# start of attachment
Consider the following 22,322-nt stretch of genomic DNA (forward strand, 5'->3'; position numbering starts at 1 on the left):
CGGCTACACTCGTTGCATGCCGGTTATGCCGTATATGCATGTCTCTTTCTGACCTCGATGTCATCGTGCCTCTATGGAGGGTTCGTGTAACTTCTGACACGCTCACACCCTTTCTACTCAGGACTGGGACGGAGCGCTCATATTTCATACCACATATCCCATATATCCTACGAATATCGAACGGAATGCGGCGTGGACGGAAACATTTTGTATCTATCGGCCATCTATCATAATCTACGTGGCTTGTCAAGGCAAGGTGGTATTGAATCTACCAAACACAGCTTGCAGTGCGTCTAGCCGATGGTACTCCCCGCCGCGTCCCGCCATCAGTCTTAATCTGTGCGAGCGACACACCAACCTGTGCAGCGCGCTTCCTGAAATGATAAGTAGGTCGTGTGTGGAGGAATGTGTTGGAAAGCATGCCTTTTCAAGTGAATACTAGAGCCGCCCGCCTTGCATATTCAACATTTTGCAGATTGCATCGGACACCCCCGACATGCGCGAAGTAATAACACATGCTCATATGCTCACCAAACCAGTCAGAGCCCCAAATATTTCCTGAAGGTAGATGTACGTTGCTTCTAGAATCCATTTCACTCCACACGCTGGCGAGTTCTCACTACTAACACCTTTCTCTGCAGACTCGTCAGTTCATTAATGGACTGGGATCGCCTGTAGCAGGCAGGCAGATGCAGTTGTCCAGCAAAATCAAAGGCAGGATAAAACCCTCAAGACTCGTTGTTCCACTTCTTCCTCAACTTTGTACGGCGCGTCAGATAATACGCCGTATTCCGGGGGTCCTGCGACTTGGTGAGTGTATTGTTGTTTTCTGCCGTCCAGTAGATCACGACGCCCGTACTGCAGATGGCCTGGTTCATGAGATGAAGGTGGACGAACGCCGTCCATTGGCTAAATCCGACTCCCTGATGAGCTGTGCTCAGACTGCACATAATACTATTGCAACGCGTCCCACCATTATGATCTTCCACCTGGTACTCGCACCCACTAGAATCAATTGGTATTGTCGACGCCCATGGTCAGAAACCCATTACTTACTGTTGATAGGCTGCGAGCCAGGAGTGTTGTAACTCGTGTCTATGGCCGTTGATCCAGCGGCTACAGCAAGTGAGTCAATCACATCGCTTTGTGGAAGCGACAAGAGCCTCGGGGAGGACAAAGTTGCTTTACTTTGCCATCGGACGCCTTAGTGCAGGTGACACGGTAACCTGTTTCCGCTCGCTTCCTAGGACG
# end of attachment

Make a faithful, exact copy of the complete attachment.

Consider the following 22,322-nt stretch of genomic DNA (forward strand, 5'->3'; position numbering starts at 1 on the left):
CGGCTACACTCGTTGCATGCCGGTTATGCCGTATATGCATGTCTCTTTCTGACCTCGATGTCATCGTGCCTCTATGGAGGGTTCGTGTAACTTCTGACACGCTCACACCCTTTCTACTCAGGACTGGGACGGAGCGCTCATATTTCATACCACATATCCCATATATCCTACGAATATCGAACGGAATGCGGCGTGGACGGAAACATTTTGTATCTATCGGCCATCTATCATAATCTACGTGGCTTGTCAAGGCAAGGTGGTATTGAATCTACCAAACACAGCTTGCAGTGCGTCTAGCCGATGGTACTCCCCGCCGCGTCCCGCCATCAGTCTTAATCTGTGCGAGCGACACACCAACCTGTGCAGCGCGCTTCCTGAAATGATAAGTAGGTCGTGTGTGGAGGAATGTGTTGGAAAGCATGCCTTTTCAAGTGAATACTAGAGCCGCCCGCCTTGCATATTCAACATTTTGCAGATTGCATCGGACACCCCCGACATGCGCGAAGTAATAACACATGCTCATATGCTCACCAAACCAGTCAGAGCCCCAAATATTTCCTGAAGGTAGATGTACGTTGCTTCTAGAATCCATTTCACTCCACACGCTGGCGAGTTCTCACTACTAACACCTTTCTCTGCAGACTCGTCAGTTCATTAATGGACTGGGATCGCCTGTAGCAGGCAGGCAGATGCAGTTGTCCAGCAAAATCAAAGGCAGGATAAAACCCTCAAGACTCGTTGTTCCACTTCTTCCTCAACTTTGTACGGCGCGTCAGATAATACGCCGTATTCCGGGGGTCCTGCGACTTGGTGAGTGTATTGTTGTTTTCTGCCGTCCAGTAGATCACGACGCCCGTACTGCAGATGGCCTGGTTCATGAGATGAAGGTGGACGAACGCCGTCCATTGGCTAAATCCGACTCCCTGATGAGCTGTGCTCAGACTGCACATAATACTATTGCAACGCGTCCCACCATTATGATCTTCCACCTGGTACTCGCACCCACTAGAATCAATTGGTATTGTCGACGCCCATGGTCAGAAACCCATTACTTACTGTTGATAGGCTGCGAGCCAGGAGTGTTGTAACTCGTGTCTATGGCCGTTGATCCAGCGGCTACAGCAAGTGAGTCAATCACATCGCTTTGTGGAAGCGACAAGAGCCTCGGGGAGGACAAAGTTGCTTTACTTTGCCATCGGACGCCTTAGTGCAGGTGACACGGTAACCTGTTTCCGCTCGCTTCCTAGGACG